via eCommerce Times
Retooling federal IT management won’t come easily or quickly, but agencies increasingly are including management capability criteria in their “requests for information” to vendors. With this aspect of contracting gaining more attention, vendors that can enhance their technical offerings with tools that federal project managers can use to better plan, manage and track IT procurements may have an edge.
Vendors competing for federal information technology contracts are required to meet a broad array of standards reflected in much of industry jargon, such as cybersecurity, interoperability and scalability. Technical factors are critical, of course.
At a Senate hearing last week, however, it became clear that as the federal government strives to improve the productivity of IT, another factor is equally important: people — especially the people who are most directly involved with federal IT direction and procurement.
Sen. Thomas Carper, D-Del., chairman of a Homeland Security and Governmental Affairs subcommittee dealing with information technology, covered a wide range of issues dealing with federal IT at the hearing. But Carper, as well as several witnesses, emphasized factors dealing with the competency and behavior of IT personnel.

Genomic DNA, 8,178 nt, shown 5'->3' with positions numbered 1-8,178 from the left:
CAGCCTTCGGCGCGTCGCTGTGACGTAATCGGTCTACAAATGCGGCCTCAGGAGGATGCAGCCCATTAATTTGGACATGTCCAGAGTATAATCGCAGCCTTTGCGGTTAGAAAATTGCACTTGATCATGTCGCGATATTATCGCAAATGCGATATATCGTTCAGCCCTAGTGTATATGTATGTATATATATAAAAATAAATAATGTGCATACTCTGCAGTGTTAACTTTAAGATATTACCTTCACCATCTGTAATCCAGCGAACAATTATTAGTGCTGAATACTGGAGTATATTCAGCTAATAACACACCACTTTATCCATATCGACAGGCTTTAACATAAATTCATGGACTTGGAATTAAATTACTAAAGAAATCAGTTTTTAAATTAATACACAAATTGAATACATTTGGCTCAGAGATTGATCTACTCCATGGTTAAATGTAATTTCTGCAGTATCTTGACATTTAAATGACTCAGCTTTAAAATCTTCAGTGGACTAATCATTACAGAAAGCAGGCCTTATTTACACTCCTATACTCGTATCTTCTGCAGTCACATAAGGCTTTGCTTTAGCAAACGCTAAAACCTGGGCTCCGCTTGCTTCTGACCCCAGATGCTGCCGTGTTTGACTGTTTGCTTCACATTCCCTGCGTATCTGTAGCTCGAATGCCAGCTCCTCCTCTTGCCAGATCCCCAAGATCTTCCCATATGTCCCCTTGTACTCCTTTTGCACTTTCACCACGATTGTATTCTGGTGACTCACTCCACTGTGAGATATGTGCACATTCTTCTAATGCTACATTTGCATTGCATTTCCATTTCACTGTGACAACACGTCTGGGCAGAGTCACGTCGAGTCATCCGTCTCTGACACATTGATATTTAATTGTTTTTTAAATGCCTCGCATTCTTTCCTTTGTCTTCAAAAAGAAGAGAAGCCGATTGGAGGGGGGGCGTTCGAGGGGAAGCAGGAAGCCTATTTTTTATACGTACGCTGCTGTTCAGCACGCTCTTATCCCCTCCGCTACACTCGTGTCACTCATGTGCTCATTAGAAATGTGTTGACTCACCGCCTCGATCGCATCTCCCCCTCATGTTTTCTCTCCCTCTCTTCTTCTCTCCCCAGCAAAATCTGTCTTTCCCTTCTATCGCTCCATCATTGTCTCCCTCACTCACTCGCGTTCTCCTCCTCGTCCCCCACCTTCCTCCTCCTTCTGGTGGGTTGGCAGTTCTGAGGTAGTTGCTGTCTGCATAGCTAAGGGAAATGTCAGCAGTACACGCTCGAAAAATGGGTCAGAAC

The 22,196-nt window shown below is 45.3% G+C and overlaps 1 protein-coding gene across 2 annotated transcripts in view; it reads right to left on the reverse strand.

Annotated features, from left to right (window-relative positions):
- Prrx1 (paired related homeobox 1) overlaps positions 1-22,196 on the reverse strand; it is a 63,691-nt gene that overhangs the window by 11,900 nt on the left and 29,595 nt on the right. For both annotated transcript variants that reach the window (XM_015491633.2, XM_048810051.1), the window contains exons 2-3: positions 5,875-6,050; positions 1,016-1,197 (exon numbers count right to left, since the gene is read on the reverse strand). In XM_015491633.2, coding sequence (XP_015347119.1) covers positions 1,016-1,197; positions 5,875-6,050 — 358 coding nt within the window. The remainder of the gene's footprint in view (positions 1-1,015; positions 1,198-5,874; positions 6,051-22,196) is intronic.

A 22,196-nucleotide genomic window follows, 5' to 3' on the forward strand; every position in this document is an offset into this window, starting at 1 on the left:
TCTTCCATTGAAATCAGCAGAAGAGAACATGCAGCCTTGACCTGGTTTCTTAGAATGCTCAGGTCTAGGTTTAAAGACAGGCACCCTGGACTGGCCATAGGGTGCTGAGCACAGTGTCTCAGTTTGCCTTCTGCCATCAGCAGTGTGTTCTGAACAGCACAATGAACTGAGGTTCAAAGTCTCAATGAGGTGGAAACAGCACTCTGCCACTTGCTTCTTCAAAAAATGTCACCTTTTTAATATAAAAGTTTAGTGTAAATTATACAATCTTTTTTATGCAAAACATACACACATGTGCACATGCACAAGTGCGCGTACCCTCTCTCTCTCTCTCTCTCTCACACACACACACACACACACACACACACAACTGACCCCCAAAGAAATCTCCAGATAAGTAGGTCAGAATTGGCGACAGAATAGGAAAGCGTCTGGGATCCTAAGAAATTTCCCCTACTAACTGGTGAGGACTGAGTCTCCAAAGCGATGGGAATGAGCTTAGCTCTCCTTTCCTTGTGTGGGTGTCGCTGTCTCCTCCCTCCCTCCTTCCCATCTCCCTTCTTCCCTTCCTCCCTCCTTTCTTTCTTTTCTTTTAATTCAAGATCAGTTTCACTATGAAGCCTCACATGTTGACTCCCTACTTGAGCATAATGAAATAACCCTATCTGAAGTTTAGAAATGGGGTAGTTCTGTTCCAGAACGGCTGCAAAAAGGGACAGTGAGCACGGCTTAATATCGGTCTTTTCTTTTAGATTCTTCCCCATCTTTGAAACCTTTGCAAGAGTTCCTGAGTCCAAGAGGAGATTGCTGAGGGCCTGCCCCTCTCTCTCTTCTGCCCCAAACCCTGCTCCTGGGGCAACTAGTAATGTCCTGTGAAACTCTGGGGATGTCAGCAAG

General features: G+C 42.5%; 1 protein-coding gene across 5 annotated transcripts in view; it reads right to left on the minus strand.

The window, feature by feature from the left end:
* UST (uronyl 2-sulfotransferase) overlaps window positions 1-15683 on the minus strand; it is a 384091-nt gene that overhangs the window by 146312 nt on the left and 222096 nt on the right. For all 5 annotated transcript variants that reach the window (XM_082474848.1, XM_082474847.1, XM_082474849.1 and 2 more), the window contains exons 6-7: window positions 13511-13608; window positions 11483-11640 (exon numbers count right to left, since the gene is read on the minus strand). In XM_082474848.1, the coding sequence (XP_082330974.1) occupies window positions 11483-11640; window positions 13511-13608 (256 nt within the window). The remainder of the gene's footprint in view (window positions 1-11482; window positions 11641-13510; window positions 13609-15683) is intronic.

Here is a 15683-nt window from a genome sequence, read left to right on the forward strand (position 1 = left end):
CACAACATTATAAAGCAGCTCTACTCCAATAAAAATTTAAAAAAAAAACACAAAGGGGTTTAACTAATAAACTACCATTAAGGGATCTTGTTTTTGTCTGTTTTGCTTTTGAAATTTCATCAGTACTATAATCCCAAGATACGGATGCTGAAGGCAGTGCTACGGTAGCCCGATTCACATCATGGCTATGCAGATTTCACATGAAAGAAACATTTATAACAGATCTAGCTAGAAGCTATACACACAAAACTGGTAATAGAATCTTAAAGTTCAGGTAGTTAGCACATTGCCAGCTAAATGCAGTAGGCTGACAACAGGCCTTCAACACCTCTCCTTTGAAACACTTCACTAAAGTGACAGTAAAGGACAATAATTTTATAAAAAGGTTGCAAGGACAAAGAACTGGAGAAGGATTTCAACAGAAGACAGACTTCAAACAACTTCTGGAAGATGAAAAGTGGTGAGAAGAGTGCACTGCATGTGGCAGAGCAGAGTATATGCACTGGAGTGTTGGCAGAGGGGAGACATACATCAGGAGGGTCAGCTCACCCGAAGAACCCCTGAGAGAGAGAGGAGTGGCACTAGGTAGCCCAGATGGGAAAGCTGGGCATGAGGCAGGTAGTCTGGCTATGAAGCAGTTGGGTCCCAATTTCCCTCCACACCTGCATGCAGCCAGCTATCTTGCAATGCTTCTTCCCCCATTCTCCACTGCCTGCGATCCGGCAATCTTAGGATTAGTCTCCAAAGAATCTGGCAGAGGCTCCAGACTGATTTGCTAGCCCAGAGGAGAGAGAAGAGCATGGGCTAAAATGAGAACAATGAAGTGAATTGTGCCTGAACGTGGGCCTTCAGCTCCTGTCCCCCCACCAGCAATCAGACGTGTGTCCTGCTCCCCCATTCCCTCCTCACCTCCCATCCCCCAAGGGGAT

For example, Stephen O’Keeffe, founder of MeriTalk, reported at the hearing on the results of a survey conducted by his organization. The poll measured attitudes of respondents about the 25-point federal IT reform plan rolled out by the White House Office of Management and Budget last December. Respondents included 159 federal IT employees and 100 private sector staffers. The results were not encouraging in terms of the federal employee attitude on the potential success of the reform plan.